NSW, Australia - A poker club in Australia is in hot water as it faces a disciplinary hearing for allegedly failing to heed responsible gambling practices, which resulted in the death of Gary Van Duinen.
Van Duinen reportedly killed himself last year after spending all night gambling on the Dee Why RSL Club’s poker machines in spite of his family’s pleads for the club to help him. According to Van Duinen’s mother, his son was spending as much as 13 hours at the club, which led to the breakdown of his marriage and business.
When Van Duinen failed to return home, his wife went out looking for him. However, an investigation into the incident has led many to believe that he rode a cab to bushland nearby where he apparently committed suicide.
His mother had some scathing accusations for clubs, saying that the only thing they cared about is taking money from people and making a profit.
“Clubs have become so much like casinos that you can’t tell the difference,” she said. “Now they are building a new whopping great building down there from the tax breaks and the gambling money. It is not what clubs are meant to be.”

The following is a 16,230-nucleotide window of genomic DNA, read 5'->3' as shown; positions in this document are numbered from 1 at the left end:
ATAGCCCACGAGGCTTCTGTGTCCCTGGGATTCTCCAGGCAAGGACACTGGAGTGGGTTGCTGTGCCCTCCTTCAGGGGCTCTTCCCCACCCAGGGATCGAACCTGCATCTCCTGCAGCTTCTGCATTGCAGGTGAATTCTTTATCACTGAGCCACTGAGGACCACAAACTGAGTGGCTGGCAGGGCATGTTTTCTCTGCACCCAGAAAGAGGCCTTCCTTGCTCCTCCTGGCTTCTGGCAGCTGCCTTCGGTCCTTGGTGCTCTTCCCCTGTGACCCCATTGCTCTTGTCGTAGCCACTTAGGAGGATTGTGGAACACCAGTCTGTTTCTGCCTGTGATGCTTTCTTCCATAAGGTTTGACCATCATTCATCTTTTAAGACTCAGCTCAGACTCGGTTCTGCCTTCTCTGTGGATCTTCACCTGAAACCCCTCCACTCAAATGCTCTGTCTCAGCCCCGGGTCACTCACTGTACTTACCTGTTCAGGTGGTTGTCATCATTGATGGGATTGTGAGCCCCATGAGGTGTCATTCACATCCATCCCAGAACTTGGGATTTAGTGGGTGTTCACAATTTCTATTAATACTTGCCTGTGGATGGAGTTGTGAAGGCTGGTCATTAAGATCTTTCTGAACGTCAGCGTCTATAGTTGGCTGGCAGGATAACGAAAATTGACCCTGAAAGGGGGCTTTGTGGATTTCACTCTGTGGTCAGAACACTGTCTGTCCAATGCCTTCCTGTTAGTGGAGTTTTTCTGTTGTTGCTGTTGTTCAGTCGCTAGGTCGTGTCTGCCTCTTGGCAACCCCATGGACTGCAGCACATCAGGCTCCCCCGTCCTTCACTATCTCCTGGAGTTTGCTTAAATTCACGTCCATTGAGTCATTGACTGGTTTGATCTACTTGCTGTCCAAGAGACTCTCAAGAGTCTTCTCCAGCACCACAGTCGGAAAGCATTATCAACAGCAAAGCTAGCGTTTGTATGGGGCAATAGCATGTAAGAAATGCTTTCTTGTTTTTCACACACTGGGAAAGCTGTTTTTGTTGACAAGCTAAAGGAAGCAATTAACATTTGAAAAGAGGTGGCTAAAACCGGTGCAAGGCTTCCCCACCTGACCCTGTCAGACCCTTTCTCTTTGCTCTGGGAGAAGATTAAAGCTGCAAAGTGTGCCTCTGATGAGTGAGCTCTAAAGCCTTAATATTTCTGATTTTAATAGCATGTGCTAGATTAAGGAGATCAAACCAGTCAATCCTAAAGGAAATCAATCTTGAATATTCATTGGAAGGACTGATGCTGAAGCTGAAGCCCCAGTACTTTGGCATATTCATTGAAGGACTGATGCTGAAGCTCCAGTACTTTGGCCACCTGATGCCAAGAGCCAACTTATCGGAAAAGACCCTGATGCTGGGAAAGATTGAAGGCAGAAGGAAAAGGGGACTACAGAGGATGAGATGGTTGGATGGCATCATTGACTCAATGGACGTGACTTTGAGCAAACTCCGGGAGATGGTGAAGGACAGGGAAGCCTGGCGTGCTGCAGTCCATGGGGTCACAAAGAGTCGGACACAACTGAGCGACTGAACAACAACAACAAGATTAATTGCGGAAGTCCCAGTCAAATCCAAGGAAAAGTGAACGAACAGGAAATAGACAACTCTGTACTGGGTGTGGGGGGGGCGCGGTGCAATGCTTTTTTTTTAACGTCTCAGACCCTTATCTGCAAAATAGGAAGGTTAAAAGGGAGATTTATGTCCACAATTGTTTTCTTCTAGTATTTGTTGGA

The Dee Why RSL Club is considered to be the 11th largest pokies club in New South Wales, with nearly 500 machines. Because of the AU$44.4m that was raked in from punters last year, the venue is undertaking an AU$100m expansion.
Van Duinen, who was a diamond member of the club’s Ambassador Rewards program, would be rewarded points for the money that he lost at the venue. His wife said the amount of this was estimated to be worth hundreds of thousands of dollars.
Shortly after Van Duinen’s death, a former gambling-room server by the name of Matthew McGee expounded why he quit the club before the gambler’s death because of the revulsion he felt with the dealings that were being used to entice heavy gamblers to keep on gambling.
McGee added that the venue used the rewards system to maintain a detailed record of spending by big gamblers, which included a profile page and photo so that the gambling-room servers could give them a more personalized service.
This included answering a buzzer call that alerted staff and supervisors that a high priority player has called for service. Not only that, but the rewards meant the gamblers didn’t have to pay for any drinks, which many may consider a form of gambling reward with alcohol.
After Van Duinen’s death, the Liquor & Gaming NSW conducted an investigation. As a result, the New South Wales government agency has filed a formal disciplinary complaint with the Independent Liquor and Gaming Authority (ILGA).
According to Reverend Tim Costello, who is the spokesman for The Alliance for Gambling Reform, the club should face the consequences with significant charges placed against it. The ILGA has the power to impose fines of up to AU$550,000, and to change, suspend, or cancel the club’s license.